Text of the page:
This Is AuburnElectronic Theses and Dissertations

Enhancing Bioanalytical Assays with Photocleavable DNA Strands and Valve-Based Microfluidics




Bresler Bezerra, Andresa

Type of Degree

PhD Dissertation


Chemistry and Biochemistry

Restriction Status


Restriction Type


Date Available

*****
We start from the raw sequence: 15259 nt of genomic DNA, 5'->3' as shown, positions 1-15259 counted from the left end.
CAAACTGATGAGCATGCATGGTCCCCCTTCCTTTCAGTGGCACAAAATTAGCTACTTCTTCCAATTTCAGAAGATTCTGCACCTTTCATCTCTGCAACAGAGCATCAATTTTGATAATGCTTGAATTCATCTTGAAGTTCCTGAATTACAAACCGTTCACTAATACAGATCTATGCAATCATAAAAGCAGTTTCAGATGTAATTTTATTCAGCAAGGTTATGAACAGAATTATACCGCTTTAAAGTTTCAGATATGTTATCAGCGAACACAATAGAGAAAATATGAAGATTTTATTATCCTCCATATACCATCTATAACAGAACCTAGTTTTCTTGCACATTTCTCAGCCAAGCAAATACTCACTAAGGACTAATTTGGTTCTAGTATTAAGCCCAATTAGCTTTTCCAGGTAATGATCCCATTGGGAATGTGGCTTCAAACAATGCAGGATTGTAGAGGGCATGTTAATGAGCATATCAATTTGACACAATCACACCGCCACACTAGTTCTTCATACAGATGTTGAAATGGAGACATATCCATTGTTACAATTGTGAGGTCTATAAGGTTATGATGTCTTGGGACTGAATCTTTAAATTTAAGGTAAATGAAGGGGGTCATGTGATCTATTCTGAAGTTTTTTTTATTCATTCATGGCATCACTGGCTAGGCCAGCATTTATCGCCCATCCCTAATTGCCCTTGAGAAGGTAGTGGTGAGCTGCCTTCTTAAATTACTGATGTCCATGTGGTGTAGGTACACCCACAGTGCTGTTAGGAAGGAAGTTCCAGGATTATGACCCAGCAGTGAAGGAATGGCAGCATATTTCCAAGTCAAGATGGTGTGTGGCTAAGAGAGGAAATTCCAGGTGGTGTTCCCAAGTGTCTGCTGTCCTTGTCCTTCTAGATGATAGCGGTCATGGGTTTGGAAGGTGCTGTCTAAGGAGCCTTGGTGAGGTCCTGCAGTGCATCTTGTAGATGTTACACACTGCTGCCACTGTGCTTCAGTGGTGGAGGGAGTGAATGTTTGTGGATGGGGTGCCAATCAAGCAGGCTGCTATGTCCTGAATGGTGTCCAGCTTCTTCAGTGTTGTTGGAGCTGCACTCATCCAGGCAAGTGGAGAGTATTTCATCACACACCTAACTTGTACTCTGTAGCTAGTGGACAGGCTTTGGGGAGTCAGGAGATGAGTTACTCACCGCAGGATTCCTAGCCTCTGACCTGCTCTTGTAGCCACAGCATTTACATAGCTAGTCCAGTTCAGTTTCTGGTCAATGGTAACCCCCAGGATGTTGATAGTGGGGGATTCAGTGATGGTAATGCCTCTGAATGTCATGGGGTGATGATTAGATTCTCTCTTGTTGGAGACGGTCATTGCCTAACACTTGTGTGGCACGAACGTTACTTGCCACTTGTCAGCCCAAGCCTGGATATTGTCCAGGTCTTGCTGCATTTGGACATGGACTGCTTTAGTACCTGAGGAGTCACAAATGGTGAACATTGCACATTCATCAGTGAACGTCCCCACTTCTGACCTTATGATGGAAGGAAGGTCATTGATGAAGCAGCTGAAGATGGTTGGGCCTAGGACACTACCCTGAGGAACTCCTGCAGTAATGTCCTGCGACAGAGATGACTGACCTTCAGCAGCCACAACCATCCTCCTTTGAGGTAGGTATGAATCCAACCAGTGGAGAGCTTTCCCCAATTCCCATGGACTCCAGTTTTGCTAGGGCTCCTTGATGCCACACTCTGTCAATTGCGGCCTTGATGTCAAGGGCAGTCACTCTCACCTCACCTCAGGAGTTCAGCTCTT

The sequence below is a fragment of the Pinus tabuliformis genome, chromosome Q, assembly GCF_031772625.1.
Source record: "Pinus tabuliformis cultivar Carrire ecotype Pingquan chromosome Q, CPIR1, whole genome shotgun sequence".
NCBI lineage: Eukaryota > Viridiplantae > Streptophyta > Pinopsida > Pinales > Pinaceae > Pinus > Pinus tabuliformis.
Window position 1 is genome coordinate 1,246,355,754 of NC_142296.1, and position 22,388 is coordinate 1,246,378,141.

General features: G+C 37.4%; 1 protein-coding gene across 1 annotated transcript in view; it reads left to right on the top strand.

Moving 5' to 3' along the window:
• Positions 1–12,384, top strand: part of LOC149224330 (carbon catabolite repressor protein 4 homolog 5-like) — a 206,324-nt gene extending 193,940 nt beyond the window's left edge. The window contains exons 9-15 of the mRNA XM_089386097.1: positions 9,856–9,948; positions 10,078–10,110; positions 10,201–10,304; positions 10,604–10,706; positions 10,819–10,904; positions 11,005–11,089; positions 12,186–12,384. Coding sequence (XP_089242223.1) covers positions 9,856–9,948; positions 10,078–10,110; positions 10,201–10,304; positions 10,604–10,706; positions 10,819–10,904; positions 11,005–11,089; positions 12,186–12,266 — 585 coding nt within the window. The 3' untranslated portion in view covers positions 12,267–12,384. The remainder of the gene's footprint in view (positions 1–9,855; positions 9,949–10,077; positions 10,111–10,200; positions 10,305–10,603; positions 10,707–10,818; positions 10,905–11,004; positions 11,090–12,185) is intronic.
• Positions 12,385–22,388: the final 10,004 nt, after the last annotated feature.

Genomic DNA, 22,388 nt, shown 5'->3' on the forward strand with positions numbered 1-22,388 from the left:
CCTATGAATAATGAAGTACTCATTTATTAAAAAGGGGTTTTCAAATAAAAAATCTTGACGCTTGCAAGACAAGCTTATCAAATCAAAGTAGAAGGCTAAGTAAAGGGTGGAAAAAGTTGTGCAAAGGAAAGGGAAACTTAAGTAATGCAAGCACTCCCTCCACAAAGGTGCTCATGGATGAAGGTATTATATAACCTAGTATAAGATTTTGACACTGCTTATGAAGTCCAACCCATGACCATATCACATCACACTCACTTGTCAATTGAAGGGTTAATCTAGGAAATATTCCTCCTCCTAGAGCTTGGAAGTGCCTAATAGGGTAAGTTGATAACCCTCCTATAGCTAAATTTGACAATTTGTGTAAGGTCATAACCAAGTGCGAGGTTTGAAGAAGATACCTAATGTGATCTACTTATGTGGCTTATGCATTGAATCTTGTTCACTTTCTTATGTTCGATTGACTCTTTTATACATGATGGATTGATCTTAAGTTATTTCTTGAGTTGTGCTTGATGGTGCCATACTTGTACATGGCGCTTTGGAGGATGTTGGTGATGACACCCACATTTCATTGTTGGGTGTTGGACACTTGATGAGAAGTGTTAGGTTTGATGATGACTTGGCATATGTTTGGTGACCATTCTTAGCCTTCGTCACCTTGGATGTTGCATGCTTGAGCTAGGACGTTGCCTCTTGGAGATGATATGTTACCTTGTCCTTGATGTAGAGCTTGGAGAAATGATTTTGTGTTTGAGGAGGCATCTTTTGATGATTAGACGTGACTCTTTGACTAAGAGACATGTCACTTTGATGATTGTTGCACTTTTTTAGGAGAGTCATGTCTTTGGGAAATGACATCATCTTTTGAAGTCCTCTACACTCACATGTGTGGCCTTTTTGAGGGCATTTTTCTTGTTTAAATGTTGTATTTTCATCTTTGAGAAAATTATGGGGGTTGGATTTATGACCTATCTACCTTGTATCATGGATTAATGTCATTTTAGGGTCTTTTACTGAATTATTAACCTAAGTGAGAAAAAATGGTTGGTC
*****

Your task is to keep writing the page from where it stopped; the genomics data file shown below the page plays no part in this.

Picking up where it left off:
The detection and quantification of biomarkers, especially in the early stages of diseases, play a crucial role in developing new therapeutics and increasing treatment effectiveness. Hence it is a vital part of advancing biomedical research and clinical diagnostics. Quantification of biomarkers in extremely low concentrations remains complex and challenging, highlighting the importance of the development of new bioanalytical assays focused on simplicity, sensitivity, and fast response times. In this dissertation, we present our contributions to the development of photo-controlled oligonucleotide-based assays for detecting and amplifying biomarker signals. We also present our contribution to the development of an integrated microfluidic droplet system with promising capabilities for tissue sampling at high resolution. Chapter 1 introduces the basic principles of oligonucleotide-based assays, focusing on assay design and optimizations, oligonucleotide modification that increase assay application flexibility, and a deep perspective on proximity binding assays and amplification techniques for biosensing. In chapters 2 and 3, we present two different oligonucleotide-based assays that take advantage of design flexibility by embedding a photocleavable (PC) linker into oligonucleotide strands for the development of a photo-controlled bioanalytical assay. Chapter 2 describes a new approach to thermofluorimetric assays (TFA) by performing a photo-controlled destabilization of double-stranded DNA (dsDNA), which simplifies the assay instrumentation by avoiding real-time thermal scanning while retaining the advantages of TFA, such as analytical signal separation from background without any physical separation technique. Additionally, this technique offers an enzyme-free, rapid, and precise cleavage of oligonucleotide probes with high temporal resolution. Chapter 3 shows our work on a new cyclic amplification method for nucleic-acid detection that incorporates photocleavable oligonucleotide strands and magnetic beads for strand trapping. The magnetic bead is designed to trap the analyte, and the release of fluorescent marker is controlled by UV light exposure and strand photo-cleavage. The fluorescence intensity, proportional to analyte concentration, can be measured after each cycle, demonstrating great potential for real-time amplification. Recognizing the importance of automation and high-throughput of sensitive techniques for biomarker detection and tissue studies, chapters 4 and 5 will focus on droplet-based microfluidic techniques. Chapter 4, introduces the fundamentals of microfluidics, describing the development and fabrication of devices, followed by droplet flow control and manipulation. It concludes with a discussion of the main applications of droplet-based microfluidics in bioanalysis. Chapter 5 presents our approach to a simplified droplet-based microfluidic device utilizing only four pneumatic valves. This device takes advantage of pulse-width flow modulation (PWFM) for flow rate control and a reusable wire electrode interface for droplet merging via high alternating current (AC) electric fields. The device achieves high temporal resolution of sampling and segmentation, demonstrating its potential for studying fast kinetic reactions and detailed tissue sampling capability. The dissertation concludes with Chapter 6, where we summarize the research performed and discuss further opportunities to improve upon the presented methods, including coupling our photocleavable oligonucleotide-based assays with microfluidic technology.